The short answer is in the neighborhood of 10 devices*. In theory however, the number is much, much higher. See “How many devices can connect to a router device?” in the Q&A section for more details. Real life answer is probably around 10 +/- some depending on the type of devices you use and the load they introduce.

At this point, take a look at the “Homey Developer Tools” under Zigbee: Pay attention to the “Type” column. The Homey will be listed as “Coordinator”. All router devices should show up as “Router”. All end devices should show up as “EndDevice”. The “Route” column to the far right shows the route the communication to/from router/end devices take.

This is how it looks on a Homey Pro 2019. The “Route” column is not visible for my Homey Pro 2023. Anyone know where I can find the routing information for Homey Pro 2023?

Refresh your listing after some minutes as routing can change. According to “Make the most of your zigbee network”: -“Give the network some time to build up. This can take up a couple of hours…”

If some of your powered devices are not listed as “Router”, my guess is that the implementation of the Zigbee standard on the device is not according to how Homey needs it to be. It could also just be a faulty device. Remove the device and try reconnecting it.

Although you’ve done a great job drawing and placing the devices in logical locations according to best practice, the devices may not connect the way you would like them to. There is no way to force a device to connect to a specific device other than by the placement of the devices.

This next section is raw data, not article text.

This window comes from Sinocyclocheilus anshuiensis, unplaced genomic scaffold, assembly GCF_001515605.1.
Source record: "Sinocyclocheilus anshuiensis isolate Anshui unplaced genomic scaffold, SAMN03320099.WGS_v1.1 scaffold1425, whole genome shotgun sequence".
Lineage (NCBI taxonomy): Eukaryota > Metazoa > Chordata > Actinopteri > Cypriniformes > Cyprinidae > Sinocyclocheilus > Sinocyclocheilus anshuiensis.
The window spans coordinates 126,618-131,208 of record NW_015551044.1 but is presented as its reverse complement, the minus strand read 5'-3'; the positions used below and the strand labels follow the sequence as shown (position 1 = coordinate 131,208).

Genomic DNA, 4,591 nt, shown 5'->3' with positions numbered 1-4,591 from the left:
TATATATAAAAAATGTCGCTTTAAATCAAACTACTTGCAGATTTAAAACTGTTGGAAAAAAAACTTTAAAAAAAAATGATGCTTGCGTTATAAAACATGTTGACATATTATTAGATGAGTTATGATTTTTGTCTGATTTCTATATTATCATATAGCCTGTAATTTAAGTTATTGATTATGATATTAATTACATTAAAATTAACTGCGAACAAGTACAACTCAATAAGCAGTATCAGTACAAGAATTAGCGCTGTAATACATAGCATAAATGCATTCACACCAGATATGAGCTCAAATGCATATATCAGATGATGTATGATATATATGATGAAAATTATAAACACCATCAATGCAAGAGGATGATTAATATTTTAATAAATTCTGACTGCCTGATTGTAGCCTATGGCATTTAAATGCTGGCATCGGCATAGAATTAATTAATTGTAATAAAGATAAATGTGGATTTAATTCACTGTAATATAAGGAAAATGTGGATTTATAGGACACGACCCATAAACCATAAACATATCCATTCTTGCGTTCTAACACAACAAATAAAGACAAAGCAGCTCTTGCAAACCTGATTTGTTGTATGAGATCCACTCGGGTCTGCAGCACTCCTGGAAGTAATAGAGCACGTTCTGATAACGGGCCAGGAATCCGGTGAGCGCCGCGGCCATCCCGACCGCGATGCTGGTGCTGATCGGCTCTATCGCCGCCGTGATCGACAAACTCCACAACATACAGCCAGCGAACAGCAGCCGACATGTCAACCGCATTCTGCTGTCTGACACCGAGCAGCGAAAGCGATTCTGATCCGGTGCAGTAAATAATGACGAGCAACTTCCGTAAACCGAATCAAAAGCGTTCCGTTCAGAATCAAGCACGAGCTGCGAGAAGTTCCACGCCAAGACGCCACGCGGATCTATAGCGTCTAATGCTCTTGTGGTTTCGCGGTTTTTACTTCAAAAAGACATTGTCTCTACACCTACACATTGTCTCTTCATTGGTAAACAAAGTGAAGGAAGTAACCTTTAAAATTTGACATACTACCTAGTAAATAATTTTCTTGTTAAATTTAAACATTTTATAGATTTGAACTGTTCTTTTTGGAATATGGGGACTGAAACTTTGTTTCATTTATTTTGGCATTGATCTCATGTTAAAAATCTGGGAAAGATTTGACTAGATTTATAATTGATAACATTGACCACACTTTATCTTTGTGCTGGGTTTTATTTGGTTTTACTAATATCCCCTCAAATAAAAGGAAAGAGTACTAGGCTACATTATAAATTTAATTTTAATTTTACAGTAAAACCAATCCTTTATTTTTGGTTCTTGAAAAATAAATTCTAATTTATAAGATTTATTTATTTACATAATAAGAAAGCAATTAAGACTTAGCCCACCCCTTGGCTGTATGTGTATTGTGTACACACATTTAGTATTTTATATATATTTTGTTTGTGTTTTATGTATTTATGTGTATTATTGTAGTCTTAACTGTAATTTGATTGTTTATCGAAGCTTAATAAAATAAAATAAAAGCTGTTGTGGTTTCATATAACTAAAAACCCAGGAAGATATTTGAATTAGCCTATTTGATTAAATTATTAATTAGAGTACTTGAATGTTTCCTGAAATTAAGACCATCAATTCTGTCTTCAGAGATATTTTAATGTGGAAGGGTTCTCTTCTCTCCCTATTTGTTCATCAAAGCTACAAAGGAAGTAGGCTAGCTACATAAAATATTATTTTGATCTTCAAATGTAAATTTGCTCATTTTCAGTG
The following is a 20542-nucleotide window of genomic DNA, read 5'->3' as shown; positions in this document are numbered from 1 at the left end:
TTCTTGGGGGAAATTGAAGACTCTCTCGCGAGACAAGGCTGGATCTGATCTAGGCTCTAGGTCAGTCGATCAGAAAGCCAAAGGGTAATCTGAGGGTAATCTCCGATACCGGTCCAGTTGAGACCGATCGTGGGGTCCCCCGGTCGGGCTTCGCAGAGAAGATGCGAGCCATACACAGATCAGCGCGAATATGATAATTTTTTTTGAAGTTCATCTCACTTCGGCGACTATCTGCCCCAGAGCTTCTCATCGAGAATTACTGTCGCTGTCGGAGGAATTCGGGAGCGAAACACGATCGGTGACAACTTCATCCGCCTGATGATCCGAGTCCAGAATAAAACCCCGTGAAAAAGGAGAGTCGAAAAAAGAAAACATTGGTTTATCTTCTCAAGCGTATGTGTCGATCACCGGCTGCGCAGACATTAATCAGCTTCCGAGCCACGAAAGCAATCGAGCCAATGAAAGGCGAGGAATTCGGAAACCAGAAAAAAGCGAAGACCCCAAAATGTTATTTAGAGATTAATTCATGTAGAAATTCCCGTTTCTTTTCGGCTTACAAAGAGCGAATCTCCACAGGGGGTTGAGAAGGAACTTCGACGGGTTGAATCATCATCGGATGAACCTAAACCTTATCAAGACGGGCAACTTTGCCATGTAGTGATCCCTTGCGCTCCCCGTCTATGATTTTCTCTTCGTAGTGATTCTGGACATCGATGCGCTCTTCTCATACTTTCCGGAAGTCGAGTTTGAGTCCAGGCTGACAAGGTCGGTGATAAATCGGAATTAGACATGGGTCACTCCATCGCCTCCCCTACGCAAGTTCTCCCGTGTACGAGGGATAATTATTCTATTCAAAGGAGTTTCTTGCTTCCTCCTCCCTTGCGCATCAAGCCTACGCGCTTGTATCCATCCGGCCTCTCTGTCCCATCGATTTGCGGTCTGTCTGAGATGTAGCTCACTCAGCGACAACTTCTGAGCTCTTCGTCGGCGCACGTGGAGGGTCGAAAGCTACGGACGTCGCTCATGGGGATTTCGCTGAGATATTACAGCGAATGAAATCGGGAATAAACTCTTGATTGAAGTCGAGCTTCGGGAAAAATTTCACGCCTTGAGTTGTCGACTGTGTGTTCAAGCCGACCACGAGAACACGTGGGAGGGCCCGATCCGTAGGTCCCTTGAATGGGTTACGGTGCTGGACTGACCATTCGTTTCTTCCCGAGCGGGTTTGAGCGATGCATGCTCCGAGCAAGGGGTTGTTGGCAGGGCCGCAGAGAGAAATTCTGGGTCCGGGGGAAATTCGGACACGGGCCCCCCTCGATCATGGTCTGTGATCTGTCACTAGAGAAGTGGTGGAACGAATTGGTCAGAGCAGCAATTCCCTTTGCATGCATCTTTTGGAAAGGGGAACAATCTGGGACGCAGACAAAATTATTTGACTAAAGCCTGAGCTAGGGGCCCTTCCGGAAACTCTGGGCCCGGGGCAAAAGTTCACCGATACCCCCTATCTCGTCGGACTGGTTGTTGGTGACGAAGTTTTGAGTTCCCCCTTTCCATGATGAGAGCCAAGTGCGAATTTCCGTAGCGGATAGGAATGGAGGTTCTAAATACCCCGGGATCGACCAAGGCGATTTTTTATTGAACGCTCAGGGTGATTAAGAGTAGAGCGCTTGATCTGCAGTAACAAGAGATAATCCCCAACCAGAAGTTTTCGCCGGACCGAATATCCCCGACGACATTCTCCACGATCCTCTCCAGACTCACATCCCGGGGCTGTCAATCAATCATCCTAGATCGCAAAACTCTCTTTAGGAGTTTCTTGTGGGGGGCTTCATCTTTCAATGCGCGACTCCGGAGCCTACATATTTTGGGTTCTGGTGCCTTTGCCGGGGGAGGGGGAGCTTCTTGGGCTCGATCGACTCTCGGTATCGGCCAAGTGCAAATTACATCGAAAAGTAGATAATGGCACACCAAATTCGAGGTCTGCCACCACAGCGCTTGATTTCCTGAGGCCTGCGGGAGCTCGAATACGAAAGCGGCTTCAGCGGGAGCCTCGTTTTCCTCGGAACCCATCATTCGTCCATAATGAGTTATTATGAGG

Zigbee Q&A: - - - - - - - - - - - - - - - - - - - - - - - - - - - - -

How far is the reach of a router device?
Real life numbers say: 5 meters indoors, 10 to 15 meters outdoors*
But sources like (Zigbee Range Explained) say something totally different:
-"The range of a Zigbee device from the hub depends on various factors. In indoor environments, most Zigbee devices can communicate over a distance of 70 to 100 meters. However, the architectural design of a building can impact the network’s performance.

In open-air, you can expect link distances up to 300 meters. Zigbee nodes use low-power radio signals to communicate wirelessly, limiting their range to 10 to 30 meters indoors."

How many devices can connect to a router device?
Real life numbers say: 10 devices*

However, the theory says:
-"Each Zigbee device has a 16-bit short address, which means you can connect up to 2^16 = 65536 different devices. However, each device can bind up to 2^8 = 256 different services (since a few “ports” are also reserved, the maximum is actually 240 here).

So technically, you can have roughly 15 million (2^16 * 240) “logical” devices on a network. In practice, Zigbee networks that reach the 1000s of node ranges tend to hit technical limitations."
Source: Maximum number of Zigbee devices

The Zigbee chip in the Homey device can handle 20 devices. Athom has on top of that limited this to 15.